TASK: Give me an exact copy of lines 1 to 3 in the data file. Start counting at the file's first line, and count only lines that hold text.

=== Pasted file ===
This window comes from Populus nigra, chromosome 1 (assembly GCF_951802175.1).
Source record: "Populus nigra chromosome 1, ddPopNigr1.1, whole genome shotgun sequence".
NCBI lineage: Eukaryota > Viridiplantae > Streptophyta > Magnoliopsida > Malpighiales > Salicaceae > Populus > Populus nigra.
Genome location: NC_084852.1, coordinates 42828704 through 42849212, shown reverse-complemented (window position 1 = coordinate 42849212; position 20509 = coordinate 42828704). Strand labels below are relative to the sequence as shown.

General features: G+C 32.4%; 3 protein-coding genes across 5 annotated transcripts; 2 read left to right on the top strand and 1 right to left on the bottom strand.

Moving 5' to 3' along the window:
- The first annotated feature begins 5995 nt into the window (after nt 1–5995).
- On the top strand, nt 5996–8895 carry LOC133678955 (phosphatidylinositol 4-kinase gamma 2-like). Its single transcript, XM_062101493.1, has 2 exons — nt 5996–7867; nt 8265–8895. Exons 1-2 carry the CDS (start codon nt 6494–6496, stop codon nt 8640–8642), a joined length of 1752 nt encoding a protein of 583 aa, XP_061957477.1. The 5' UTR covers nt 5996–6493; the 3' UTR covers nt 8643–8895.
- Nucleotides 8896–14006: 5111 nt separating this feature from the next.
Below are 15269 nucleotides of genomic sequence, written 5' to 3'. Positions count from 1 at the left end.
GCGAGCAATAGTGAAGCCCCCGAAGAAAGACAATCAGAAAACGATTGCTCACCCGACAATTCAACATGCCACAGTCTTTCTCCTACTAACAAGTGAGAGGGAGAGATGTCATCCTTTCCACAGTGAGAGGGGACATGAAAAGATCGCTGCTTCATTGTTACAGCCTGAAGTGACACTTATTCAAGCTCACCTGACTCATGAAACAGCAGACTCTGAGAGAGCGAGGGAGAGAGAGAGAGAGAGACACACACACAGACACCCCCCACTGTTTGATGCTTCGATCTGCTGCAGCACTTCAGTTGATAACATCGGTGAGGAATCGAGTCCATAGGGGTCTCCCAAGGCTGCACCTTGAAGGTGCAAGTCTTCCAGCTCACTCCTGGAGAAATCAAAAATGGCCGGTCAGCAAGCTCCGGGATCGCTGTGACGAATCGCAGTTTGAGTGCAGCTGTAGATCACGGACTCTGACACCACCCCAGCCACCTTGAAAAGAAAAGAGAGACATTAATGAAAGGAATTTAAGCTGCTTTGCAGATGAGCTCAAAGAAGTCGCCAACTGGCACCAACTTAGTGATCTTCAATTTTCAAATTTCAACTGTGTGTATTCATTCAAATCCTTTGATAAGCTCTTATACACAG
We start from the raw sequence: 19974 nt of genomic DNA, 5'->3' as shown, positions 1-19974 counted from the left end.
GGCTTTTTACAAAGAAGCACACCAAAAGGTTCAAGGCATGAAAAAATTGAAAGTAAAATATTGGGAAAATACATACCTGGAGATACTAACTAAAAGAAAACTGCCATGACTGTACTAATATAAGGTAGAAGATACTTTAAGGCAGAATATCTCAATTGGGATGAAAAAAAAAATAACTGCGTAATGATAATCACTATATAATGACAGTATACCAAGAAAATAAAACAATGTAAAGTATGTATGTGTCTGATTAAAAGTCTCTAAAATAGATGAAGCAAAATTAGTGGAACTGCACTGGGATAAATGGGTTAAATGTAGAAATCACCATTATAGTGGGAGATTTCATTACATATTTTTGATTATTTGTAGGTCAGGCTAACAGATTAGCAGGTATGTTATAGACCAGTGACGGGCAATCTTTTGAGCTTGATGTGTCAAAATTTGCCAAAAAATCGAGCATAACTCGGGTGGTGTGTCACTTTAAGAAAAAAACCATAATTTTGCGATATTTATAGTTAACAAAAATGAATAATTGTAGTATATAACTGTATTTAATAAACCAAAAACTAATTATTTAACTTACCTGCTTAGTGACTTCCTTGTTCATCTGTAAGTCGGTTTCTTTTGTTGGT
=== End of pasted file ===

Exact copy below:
This window comes from Populus nigra, chromosome 1 (assembly GCF_951802175.1).
Source record: "Populus nigra chromosome 1, ddPopNigr1.1, whole genome shotgun sequence".
NCBI lineage: Eukaryota > Viridiplantae > Streptophyta > Magnoliopsida > Malpighiales > Salicaceae > Populus > Populus nigra.